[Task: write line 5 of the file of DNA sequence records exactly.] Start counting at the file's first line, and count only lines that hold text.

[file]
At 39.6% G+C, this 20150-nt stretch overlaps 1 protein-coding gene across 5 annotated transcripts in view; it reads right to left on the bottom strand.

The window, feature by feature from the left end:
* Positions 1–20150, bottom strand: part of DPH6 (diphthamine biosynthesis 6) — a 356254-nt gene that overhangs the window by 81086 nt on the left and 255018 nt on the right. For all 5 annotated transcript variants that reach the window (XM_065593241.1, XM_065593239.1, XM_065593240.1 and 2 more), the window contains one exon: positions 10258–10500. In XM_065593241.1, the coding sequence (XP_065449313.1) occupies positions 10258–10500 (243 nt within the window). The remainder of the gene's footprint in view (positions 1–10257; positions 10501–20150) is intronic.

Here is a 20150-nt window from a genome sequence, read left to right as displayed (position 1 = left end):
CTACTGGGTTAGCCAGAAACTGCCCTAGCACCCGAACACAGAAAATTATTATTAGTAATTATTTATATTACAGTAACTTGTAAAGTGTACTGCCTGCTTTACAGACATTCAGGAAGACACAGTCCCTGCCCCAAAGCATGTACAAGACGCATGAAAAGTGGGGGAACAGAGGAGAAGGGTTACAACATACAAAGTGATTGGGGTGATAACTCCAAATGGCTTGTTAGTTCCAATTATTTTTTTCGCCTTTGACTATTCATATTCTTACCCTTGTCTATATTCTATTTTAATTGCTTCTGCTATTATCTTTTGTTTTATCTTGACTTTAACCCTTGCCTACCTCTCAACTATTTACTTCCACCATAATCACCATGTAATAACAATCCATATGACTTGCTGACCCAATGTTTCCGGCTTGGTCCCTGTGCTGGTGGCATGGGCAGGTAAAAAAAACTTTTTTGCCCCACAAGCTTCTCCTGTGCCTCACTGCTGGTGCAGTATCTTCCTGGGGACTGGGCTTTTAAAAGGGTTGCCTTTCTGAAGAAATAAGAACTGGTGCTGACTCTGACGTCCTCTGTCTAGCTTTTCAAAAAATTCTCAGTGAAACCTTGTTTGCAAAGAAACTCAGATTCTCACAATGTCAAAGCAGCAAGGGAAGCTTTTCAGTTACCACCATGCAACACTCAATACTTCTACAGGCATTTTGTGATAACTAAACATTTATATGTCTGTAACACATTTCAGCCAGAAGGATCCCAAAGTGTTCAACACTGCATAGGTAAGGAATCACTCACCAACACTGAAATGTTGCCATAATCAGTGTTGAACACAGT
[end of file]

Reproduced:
CTACTGGGTTAGCCAGAAACTGCCCTAGCACCCGAACACAGAAAATTATTATTAGTAATTATTTATATTACAGTAACTTGTAAAGTGTACTGCCTGCTTTACAGACATTCAGGAAGACACAGTCCCTGCCCCAAAGCATGTACAAGACGCATGAAAAGTGGGGGAACAGAGGAGAAGGGTTACAACATACAAAGTGATTGGGGTGATAACTCCAAATGGCTTGTTAGTTCCAATTATTTTTTTCGCCTTTGACTATTCATATTCTTACCCTTGTCTATATTCTATTTTAATTGCTTCTGCTATTATCTTTTGTTTTATCTTGACTTTAACCCTTGCCTACCTCTCAACTATTTACTTCCACCATAATCACCATGTAATAACAATCCATATGACTTGCTGACCCAATGTTTCCGGCTTGGTCCCTGTGCTGGTGGCATGGGCAGGTAAAAAAAACTTTTTTGCCCCACAAGCTTCTCCTGTGCCTCACTGCTGGTGCAGTATCTTCCTGGGGACTGGGCTTTTAAAAGGGTTGCCTTTCTGAAGAAATAAGAACTGGTGCTGACTCTGACGTCCTCTGTCTAGCTTTTCAAAAAATTCTCAGTGAAACCTTGTTTGCAAAGAAACTCAGATTCTCACAATGTCAAAGCAGCAAGGGAAGCTTTTCAGTTACCACCATGCAACACTCAATACTTCTACAGGCATTTTGTGATAACTAAACATTTATATGTCTGTAACACATTTCAGCCAGAAGGATCCCAAAGTGTTCAACACTGCATAGGTAAGGAATCACTCACCAACACTGAAATGTTGCCATAATCAGTGTTGAACACAGT